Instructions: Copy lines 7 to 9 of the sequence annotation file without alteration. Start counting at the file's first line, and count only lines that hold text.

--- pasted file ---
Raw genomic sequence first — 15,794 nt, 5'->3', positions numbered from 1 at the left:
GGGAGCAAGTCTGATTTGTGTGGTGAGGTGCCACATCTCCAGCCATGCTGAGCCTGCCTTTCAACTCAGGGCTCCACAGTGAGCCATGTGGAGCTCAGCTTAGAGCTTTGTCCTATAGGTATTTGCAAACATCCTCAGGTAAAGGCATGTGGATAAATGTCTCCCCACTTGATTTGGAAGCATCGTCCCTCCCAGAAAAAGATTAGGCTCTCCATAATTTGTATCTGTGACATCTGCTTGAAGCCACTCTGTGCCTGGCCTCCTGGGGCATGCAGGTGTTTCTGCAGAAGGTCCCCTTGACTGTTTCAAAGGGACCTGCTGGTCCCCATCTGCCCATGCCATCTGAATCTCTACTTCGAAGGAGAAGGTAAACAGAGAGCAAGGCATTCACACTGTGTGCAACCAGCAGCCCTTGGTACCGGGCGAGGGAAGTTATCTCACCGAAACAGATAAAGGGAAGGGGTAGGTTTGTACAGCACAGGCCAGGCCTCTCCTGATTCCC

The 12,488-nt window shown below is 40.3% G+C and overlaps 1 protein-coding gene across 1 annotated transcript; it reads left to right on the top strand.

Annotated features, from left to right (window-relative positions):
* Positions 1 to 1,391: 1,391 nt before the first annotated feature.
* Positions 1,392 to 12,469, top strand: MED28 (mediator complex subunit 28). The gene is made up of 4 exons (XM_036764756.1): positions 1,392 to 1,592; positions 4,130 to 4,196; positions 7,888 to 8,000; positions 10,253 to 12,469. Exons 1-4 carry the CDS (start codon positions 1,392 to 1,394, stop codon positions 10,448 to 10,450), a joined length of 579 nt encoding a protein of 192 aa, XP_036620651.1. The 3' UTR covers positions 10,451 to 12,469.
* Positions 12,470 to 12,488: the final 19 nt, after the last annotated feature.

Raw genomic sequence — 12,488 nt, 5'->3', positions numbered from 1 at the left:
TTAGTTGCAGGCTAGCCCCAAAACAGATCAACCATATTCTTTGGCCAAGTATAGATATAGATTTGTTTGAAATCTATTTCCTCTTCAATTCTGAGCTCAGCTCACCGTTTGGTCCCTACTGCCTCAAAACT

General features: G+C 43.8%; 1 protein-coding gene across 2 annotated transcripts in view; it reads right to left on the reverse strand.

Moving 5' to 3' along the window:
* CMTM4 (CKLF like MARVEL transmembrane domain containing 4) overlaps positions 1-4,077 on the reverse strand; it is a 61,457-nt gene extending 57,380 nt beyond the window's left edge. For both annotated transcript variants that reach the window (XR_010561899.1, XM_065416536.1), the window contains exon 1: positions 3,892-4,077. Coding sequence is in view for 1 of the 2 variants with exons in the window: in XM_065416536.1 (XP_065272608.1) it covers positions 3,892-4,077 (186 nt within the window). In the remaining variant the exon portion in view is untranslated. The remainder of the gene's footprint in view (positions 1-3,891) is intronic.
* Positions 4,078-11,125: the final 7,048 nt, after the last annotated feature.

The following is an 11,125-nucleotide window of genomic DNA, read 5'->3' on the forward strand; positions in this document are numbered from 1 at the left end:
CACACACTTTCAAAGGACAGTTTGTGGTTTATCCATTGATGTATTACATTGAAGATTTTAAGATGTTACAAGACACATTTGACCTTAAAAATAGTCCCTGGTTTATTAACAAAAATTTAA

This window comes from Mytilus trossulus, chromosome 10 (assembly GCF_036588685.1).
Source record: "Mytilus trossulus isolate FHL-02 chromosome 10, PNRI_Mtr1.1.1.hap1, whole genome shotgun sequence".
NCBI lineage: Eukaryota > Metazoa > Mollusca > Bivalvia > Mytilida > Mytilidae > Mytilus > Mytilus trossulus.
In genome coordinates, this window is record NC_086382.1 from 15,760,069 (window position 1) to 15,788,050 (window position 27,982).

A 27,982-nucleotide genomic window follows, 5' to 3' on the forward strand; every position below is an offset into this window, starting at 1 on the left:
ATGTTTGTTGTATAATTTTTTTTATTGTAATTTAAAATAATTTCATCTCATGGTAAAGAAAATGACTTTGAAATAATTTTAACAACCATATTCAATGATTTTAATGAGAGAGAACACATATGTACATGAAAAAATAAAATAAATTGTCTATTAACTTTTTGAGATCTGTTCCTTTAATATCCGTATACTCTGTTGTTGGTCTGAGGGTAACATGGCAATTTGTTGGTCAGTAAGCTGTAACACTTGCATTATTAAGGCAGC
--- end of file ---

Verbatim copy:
* Positions 12,470 to 12,488: the final 19 nt, after the last annotated feature.

Raw genomic sequence — 12,488 nt, 5'->3', positions numbered from 1 at the left:
TTAGTTGCAGGCTAGCCCCAAAACAGATCAACCATATTCTTTGGCCAAGTATAGATATAGATTTGTTTGAAATCTATTTCCTCTTCAATTCTGAGCTCAGCTCACCGTTTGGTCCCTACTGCCTCAAAACT